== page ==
You may choose to focus on Creation, however Dharma transcends Creation. Let’s hold that thought for a minute, while we think of a Creator.

Normally, at this point, I take a deep breath and brace myself for Anti-Theistic arguments, but here, I don’t need to.

Now there have been materialistic schools of thought, such as Charvaka, who argued that what we perceive with our senses is all that there is, and when the senses shut off, upon death, there is nothing left, and therefore nothing more. But it has no contradiction with Dharma, because if you accept certain ethics, whether for ensuring more pleasure, or encountering less pain, then you have accepted the notion of underlying Dharma, even if you do not attempt to understand it, but practice it merely out of personal desires.

Neti Neti

Blind Men and The Elephant

The Blind Men and the Elephant is a great poem based on the fable from India, where six blind men argue about the nature of the elephant. Its a good thing to remember, as we apply our limited senses to conceptualize the Creation and Origins while being part of the Creation.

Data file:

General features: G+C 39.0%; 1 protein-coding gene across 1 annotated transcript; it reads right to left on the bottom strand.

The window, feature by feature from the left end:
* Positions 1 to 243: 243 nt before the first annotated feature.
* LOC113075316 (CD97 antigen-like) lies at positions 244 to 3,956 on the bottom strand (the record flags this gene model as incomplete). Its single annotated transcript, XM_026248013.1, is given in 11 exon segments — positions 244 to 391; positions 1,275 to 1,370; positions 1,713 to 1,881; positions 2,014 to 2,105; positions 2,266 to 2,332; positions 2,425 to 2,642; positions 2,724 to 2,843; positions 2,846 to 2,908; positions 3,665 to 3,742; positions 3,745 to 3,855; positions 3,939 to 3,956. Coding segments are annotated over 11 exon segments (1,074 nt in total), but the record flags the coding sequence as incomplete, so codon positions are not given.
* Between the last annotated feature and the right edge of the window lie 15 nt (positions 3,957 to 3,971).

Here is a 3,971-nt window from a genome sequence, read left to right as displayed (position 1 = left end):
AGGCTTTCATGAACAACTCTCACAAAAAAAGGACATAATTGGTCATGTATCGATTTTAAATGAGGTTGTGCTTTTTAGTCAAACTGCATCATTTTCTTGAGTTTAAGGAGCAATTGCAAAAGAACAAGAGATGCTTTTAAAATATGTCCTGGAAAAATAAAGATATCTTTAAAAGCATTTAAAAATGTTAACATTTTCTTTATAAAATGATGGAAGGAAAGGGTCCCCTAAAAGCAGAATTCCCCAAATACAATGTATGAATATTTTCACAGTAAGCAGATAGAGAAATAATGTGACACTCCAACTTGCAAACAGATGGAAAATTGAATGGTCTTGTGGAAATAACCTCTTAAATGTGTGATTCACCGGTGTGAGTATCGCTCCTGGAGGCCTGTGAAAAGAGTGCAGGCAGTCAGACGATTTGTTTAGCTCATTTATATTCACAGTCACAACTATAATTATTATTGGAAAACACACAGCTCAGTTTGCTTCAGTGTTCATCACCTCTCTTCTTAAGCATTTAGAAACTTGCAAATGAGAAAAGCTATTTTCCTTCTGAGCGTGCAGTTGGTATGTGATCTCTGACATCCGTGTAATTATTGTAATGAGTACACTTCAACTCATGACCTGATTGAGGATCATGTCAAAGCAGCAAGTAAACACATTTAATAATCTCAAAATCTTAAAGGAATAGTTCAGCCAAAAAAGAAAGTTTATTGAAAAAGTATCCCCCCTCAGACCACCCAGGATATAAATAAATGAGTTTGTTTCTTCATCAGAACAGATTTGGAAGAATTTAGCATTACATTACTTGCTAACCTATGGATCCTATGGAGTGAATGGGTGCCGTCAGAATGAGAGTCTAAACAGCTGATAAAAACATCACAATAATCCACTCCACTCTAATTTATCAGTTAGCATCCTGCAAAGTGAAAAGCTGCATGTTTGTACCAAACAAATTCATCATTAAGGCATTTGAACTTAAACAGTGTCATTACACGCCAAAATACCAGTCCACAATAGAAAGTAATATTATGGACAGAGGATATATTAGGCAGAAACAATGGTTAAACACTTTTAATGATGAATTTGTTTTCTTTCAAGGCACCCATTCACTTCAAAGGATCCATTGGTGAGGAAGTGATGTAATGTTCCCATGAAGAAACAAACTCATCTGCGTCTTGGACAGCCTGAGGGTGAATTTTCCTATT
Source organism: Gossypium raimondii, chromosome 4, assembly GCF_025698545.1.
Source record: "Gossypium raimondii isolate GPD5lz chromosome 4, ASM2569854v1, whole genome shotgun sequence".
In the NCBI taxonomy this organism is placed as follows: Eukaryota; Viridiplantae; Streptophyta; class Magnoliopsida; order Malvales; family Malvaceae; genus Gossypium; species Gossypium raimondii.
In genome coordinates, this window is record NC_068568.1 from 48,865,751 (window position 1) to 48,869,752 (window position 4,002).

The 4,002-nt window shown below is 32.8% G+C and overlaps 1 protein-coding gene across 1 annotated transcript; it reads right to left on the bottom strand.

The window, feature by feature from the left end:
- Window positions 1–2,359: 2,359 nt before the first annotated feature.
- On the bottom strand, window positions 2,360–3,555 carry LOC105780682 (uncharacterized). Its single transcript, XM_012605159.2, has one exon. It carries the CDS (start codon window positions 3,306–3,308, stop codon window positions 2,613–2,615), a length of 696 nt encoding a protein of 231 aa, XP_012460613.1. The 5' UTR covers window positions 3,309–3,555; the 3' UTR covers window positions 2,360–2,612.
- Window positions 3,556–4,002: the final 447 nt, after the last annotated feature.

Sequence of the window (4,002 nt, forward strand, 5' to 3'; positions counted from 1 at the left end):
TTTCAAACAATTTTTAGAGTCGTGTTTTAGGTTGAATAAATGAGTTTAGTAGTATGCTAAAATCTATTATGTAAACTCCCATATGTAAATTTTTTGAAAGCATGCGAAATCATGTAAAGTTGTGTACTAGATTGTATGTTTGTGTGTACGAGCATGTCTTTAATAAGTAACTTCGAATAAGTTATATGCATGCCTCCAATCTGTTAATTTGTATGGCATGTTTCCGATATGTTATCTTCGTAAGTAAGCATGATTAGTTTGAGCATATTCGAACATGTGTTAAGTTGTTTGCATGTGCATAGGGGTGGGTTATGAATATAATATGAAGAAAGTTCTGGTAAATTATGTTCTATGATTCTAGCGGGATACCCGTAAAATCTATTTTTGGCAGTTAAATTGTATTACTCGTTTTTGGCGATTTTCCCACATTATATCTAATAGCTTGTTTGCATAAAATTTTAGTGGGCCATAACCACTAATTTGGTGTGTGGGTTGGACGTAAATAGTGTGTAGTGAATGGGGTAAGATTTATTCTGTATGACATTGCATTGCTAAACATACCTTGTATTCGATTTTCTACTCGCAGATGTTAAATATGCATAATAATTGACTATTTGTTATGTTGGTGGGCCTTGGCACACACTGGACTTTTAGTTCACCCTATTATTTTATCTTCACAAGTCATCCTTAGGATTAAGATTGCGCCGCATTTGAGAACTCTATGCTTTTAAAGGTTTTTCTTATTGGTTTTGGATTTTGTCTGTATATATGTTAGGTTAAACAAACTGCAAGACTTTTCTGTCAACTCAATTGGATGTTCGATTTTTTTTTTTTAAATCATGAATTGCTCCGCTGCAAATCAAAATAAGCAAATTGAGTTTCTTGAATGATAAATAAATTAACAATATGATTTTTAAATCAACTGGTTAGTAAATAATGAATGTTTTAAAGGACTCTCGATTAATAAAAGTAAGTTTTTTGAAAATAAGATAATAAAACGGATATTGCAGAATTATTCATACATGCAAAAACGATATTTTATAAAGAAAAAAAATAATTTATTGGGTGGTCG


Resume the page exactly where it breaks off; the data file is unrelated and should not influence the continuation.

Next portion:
A natural question with positing a Creator, is who created the Creator? And then who created that creator of the creator? And so on, obviously, with no end. Most people when faced with this logical infinity decide that the problem is best left to the immediate Creator, or that it is useless to think of a Creator, or they reject such notions or ignore the issue entirely, or declare that it is not important.

The Vedas and the Upanishads on the other hand, deem it central to the human condition and provide us with several ways to contemplate Its Nature and arrive at an understanding.

First, is an approach, called Neti Neti, which means “Neither This, Nor That”. It helps us avoid using or applying inadequate words and insufficient perceptions.

Second is illustrative analogies.

For example, in the Chandogya Upanishad, Svetaketu is asked by his father to do simple tasks such as cutting a fig into smaller and smaller pieces, or mixing salt in water. Svetaketu reasons that while the salt has disappeared, for all practical purposes, it has imparted its qualities to the water. When asked to cut the seed of the fig, Svetaketu, with great effort does so, and realizes that there is still something beyond the seed, which brings forth the fig tree, and is the essence of the fig.

Similarly, there is an all-pervading and transcendent essence which is the basis for all matter, energy, time, space and beings and is called Brahman.